Systemic vasculitides are multisystem blood vessel disorders, which are defined by the size of the vessel predominantly affected, namely small, medium, or large vessels. The term "large vessel" relates to the aorta and its major branches; "medium vessel" refers to the main visceral arteries and veins and their initial branches. The most common causes of large-vessel vasculitis are giant cell arteritis and Takayasu arteritis, and those of medium-vessel arteritis are polyarteritis nodosa and Kawasaki disease. However, there is some overlap, and arteries of any size can potentially be involved in any of the 3 main categories of dominant vessel involvement. In addition to multisystem vasculitides, other forms of vasculitis have been defined, including single-organ vasculitis (eg, isolated aortitis). Prompt identification of vasculitides is important because they are associated with an increased risk of mortality. Left undiagnosed or mismanaged, these conditions may result in serious adverse outcomes that might otherwise have been avoided or minimized. The ethnic and regional differences in the incidence, prevalence, and clinical characteristics of patients with vasculitis should be recognized. Because the clinical presentation of vasculitis is highly variable, the cardiovascular clinician must have a high index of suspicion to establish a reliable and prompt diagnosis. This article reviews the pathophysiology, epidemiology, diagnostic strategies, and management of vasculitis.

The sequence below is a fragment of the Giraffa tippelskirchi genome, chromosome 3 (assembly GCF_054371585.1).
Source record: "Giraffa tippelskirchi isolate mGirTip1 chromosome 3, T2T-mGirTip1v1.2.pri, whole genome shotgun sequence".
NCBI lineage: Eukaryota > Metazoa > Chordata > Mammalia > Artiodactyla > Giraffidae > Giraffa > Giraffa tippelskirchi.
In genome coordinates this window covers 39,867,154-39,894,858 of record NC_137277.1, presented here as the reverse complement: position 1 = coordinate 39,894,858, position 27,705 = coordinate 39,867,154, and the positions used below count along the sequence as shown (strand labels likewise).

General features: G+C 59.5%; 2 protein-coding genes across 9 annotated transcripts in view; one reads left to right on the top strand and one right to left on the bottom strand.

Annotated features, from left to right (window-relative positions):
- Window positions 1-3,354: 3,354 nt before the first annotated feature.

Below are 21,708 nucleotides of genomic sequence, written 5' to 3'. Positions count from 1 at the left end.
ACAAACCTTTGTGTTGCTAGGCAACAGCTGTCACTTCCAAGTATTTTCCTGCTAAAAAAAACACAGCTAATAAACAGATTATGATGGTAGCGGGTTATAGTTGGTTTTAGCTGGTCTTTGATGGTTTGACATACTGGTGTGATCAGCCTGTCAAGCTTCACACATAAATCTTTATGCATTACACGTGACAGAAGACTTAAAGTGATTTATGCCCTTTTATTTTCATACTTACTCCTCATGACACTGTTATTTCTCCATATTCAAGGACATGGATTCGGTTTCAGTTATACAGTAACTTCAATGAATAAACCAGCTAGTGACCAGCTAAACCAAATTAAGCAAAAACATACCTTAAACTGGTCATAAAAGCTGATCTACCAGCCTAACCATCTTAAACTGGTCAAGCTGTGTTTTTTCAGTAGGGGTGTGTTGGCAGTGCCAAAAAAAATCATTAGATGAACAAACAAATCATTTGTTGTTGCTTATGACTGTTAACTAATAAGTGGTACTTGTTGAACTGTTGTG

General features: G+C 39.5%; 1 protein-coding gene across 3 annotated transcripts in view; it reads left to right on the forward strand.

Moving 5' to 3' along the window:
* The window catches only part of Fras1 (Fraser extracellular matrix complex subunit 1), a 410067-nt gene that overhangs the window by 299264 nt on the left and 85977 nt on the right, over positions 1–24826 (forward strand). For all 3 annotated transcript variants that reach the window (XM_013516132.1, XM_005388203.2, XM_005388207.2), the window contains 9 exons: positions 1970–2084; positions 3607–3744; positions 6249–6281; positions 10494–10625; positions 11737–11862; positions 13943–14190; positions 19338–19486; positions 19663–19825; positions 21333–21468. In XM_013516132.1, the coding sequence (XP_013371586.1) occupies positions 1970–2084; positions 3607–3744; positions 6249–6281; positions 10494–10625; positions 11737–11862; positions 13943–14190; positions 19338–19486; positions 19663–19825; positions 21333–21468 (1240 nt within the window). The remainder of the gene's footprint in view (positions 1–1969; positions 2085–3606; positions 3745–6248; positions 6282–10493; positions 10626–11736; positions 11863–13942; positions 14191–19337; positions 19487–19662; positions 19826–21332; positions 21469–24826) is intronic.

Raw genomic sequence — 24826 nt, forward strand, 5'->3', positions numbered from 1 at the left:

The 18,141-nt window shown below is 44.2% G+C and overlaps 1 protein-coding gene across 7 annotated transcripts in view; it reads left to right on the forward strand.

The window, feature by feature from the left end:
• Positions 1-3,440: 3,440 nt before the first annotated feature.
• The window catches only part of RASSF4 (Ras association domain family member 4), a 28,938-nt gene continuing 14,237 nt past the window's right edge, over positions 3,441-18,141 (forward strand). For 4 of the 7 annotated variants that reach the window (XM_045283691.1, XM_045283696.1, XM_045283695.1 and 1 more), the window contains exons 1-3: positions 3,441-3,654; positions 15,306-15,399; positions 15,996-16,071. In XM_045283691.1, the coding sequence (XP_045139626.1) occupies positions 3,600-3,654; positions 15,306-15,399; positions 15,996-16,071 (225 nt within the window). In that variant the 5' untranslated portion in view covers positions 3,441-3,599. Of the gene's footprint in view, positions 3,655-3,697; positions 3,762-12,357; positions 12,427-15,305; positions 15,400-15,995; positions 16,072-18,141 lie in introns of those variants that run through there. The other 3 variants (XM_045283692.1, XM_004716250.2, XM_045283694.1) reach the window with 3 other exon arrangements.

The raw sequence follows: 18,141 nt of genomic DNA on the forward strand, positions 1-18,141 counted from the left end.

Keywords: Kawasaki disease; Takayasu; giant cell arteritis; polyarteritis nodosa; vasculitis.